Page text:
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The job description of today’s university president increasingly resembles that of a CEO, with the molding of young minds and overseeing a community of scholars taking a distinct backseat to balancing the books and raising cash, academic analysts say.As the ongoing clash at the University of Virginia demonstrates, college presidents are expected, by their boards and by the public, to make hard choices and trim costs wherever possible.That has led some universities, faced with greater financial challenges and more competition than ever, to look outside the scholarly world, to those with strong business or even political backgrounds, for their next president.On Thursday, Indiana’s Purdue bagged one of the state’s biggest political heavyweights, announcing that Gov. Mitch Daniels will take over that school’s presidency when he leaves the governor’s mansion in six months.It was the latest evidence that, for many schools, the traditional school president with the academic resume is, in many cases, no longer enough.“The most striking change has been an increasing number of presidents coming from backgrounds that are not academic. They’re coming from law, from business, and they don’t have an understanding of a commitment to the academic enterprise,” said Robert Kreiser, senior program officer with the American Association of University Presidents(AAUP). “Their emphasis has to do with corporate values. More and more, unfortunately, they’re seen not as educators, but as managers and fundraisers.”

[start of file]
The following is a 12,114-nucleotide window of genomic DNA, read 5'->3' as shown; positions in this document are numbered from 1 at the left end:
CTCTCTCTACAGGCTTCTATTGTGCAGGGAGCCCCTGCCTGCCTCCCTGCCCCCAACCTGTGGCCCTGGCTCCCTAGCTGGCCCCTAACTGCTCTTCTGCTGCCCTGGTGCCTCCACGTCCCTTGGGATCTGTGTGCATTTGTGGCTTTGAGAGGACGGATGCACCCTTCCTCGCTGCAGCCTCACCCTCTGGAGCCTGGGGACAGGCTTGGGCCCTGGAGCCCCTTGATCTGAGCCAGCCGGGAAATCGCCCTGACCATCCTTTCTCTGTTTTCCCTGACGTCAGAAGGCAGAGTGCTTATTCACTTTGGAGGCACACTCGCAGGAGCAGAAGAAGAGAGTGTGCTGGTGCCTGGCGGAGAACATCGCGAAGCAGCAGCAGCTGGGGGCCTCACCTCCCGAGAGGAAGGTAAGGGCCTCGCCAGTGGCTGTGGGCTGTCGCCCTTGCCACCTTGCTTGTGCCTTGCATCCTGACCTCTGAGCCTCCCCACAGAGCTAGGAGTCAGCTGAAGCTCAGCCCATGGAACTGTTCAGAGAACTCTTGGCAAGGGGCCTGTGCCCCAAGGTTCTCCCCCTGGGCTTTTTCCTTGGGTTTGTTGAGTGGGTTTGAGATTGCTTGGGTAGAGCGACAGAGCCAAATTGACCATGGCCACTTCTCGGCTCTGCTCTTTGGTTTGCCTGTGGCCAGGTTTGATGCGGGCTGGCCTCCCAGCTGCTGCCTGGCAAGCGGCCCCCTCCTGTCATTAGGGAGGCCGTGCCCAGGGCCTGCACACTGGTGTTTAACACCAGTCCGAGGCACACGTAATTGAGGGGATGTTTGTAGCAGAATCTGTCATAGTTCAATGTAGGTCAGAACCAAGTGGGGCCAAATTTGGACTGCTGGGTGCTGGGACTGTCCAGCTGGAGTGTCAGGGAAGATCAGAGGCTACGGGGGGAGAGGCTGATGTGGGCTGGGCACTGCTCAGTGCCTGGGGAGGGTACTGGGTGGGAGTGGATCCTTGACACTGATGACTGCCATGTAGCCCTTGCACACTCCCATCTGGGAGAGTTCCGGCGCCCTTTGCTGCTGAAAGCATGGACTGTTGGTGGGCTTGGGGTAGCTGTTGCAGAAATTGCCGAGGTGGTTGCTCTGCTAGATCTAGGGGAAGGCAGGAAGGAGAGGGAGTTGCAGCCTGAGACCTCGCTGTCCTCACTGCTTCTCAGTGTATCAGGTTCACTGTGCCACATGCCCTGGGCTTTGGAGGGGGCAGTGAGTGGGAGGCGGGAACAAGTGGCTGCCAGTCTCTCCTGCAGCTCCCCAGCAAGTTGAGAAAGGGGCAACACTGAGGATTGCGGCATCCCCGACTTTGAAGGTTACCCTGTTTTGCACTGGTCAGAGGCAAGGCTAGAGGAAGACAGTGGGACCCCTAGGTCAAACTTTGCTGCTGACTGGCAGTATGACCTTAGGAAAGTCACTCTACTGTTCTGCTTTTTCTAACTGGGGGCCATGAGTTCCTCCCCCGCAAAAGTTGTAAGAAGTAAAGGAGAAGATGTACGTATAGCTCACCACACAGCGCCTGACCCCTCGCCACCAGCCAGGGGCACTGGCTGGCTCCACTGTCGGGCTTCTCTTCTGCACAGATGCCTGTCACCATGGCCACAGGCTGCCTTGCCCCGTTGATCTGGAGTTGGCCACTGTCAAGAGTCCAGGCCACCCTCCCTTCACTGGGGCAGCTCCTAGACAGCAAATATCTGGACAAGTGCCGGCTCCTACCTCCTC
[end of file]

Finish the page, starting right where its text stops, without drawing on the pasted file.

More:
Friday, June 22, 2012
Shift in Desired Credentials for University Presidents - From Scholars to CEOs
From Ben Wolfgang for The Washington Times: